Actually, views can be used in many places where tables are allowed. This also is what makes them useful. An application doesn't even necessarily need to know whether it is querying a table or a view.
Some views can even be updatable, meaning you can insert, update or delete records in them. Rules determining which views are updatable can differ slightly among databases. Generally, if there is a one to one relationship between rows in a view and rows in the underlying table(s), the view can be updated. So, for example: is usually updatable in most databases, while isn't.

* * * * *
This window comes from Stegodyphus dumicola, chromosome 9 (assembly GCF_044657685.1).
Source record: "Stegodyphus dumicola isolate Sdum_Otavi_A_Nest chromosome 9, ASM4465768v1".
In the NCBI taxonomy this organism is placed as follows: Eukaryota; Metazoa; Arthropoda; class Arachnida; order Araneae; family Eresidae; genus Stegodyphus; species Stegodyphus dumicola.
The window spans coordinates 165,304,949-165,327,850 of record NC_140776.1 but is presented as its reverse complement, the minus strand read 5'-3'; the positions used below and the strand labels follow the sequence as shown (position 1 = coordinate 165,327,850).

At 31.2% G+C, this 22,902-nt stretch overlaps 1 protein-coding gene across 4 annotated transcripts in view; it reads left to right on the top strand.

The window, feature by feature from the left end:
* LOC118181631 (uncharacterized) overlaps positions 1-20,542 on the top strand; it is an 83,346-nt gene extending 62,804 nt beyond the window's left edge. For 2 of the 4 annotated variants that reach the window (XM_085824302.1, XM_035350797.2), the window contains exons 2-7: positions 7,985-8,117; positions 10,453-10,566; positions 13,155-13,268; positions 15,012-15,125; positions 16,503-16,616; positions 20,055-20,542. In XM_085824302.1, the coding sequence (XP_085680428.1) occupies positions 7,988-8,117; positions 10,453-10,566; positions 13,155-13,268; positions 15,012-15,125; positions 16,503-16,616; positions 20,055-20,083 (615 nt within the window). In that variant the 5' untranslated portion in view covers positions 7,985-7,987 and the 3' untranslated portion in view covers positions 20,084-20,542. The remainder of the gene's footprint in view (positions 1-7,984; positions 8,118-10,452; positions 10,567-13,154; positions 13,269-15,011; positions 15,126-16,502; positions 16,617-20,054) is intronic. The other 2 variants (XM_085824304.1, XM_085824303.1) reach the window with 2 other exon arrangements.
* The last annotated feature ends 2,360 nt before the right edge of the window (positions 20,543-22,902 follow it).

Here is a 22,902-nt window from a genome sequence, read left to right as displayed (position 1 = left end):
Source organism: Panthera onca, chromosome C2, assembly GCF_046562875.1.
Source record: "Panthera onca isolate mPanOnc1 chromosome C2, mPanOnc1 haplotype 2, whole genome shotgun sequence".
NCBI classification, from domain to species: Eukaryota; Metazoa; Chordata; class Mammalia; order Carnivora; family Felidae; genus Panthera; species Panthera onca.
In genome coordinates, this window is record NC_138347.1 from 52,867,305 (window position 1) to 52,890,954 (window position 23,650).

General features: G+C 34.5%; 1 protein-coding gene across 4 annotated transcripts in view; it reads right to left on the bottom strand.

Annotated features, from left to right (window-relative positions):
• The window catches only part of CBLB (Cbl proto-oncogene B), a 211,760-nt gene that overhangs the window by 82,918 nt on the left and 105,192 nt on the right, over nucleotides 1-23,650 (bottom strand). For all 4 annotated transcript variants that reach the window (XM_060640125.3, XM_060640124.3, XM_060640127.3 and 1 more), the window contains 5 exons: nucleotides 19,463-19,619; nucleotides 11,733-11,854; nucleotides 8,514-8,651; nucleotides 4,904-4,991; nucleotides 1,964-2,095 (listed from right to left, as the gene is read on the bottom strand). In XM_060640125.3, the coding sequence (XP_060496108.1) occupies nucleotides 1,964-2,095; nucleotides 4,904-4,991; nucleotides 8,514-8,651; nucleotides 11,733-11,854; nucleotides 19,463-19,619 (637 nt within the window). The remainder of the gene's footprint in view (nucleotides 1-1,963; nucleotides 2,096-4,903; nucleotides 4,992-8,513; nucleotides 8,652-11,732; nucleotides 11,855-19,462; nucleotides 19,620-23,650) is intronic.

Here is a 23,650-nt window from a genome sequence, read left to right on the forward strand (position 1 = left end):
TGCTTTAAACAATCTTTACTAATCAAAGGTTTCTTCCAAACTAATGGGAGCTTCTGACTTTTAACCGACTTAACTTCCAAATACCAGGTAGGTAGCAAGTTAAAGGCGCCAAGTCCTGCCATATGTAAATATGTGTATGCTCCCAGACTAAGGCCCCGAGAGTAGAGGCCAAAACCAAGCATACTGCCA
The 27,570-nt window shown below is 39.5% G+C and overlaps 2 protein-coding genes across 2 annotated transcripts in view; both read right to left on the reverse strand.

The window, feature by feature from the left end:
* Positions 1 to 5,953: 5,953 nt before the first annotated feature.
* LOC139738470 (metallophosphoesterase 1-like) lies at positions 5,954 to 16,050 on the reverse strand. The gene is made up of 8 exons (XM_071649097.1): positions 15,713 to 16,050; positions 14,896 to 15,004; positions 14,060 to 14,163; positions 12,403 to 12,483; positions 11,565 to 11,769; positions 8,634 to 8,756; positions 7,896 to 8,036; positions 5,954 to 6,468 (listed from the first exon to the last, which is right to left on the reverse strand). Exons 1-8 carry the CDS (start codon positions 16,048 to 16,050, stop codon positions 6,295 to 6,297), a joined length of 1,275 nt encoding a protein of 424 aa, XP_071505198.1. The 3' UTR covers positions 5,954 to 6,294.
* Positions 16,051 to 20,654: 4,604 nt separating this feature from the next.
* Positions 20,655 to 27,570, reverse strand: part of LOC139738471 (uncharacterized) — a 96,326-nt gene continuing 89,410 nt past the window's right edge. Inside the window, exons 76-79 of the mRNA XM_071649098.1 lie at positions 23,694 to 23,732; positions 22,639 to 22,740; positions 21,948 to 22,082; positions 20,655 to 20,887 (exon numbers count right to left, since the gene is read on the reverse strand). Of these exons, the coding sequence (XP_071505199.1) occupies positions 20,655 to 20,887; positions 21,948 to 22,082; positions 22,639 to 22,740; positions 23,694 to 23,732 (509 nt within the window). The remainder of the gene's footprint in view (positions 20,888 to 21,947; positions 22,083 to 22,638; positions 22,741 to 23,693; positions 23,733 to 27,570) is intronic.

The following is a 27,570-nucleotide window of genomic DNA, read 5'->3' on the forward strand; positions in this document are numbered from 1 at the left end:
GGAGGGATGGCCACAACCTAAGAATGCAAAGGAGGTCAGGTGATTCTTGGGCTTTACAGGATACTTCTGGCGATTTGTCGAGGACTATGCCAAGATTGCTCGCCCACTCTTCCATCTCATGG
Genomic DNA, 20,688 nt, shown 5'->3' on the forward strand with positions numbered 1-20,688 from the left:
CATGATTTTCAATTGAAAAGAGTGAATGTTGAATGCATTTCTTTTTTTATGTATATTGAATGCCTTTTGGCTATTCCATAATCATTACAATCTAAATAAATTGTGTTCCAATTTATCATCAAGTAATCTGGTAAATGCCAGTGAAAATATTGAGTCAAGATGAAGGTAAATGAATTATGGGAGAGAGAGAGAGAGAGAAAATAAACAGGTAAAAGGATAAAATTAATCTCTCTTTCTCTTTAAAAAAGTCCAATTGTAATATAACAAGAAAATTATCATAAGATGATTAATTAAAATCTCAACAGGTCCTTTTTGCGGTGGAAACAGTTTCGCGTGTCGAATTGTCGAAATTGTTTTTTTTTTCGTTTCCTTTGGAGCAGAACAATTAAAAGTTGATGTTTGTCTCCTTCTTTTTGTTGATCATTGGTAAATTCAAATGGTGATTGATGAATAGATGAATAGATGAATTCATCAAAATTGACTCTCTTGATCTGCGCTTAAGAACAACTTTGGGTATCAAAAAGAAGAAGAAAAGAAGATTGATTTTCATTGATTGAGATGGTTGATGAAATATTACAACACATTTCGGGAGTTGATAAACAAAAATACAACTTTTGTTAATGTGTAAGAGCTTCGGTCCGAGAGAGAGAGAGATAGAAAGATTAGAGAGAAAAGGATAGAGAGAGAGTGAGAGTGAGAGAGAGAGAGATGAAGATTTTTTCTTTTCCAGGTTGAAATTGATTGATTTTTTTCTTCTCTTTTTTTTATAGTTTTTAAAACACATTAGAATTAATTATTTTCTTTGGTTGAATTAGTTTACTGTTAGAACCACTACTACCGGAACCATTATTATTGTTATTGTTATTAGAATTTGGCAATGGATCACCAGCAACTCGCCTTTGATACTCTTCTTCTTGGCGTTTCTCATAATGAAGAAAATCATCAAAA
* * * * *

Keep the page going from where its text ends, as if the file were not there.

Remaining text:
Sometimes even views containing joins can be updated, but this is where the topic starts to get somewhat complicated.
In queries, you can treat views as if they were tables i.e. you can do joins, sub-queries etc. But it can be helpful to know what the SQL is doing underneath, especially in more complex views. You could have several views that perform similar queries underneath, so when you join them, you are effectively forcing the database to do unnecessary work. In this situation it might be better to write a fresh query against the tables to do exactly what you need.